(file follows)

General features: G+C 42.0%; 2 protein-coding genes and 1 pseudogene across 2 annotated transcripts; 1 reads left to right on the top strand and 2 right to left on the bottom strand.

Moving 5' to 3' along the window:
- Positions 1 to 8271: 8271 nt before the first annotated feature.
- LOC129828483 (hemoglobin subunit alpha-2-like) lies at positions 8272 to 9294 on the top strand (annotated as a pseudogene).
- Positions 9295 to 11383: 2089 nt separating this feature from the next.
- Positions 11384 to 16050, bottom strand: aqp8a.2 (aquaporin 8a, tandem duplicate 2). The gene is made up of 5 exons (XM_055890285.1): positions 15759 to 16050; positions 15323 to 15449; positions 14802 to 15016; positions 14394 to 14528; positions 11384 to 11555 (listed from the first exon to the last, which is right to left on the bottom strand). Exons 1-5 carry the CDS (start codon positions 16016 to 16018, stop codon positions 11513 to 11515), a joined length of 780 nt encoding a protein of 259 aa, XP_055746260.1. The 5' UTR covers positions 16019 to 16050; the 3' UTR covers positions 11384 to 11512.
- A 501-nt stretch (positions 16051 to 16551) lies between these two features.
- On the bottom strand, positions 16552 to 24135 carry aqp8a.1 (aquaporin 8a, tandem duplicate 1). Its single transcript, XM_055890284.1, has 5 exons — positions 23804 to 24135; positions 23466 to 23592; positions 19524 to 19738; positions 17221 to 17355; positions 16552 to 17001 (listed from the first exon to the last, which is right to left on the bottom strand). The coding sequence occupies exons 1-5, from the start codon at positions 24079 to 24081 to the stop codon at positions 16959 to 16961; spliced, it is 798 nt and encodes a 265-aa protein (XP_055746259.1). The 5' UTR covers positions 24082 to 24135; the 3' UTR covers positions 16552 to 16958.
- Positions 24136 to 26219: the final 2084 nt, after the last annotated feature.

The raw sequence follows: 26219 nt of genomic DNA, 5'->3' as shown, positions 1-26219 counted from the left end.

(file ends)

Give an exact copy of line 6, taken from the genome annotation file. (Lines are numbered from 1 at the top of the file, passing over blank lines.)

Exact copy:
- Positions 11384 to 16050, bottom strand: aqp8a.2 (aquaporin 8a, tandem duplicate 2). The gene is made up of 5 exons (XM_055890285.1): positions 15759 to 16050; positions 15323 to 15449; positions 14802 to 15016; positions 14394 to 14528; positions 11384 to 11555 (listed from the first exon to the last, which is right to left on the bottom strand). Exons 1-5 carry the CDS (start codon positions 16016 to 16018, stop codon positions 11513 to 11515), a joined length of 780 nt encoding a protein of 259 aa, XP_055746260.1. The 5' UTR covers positions 16019 to 16050; the 3' UTR covers positions 11384 to 11512.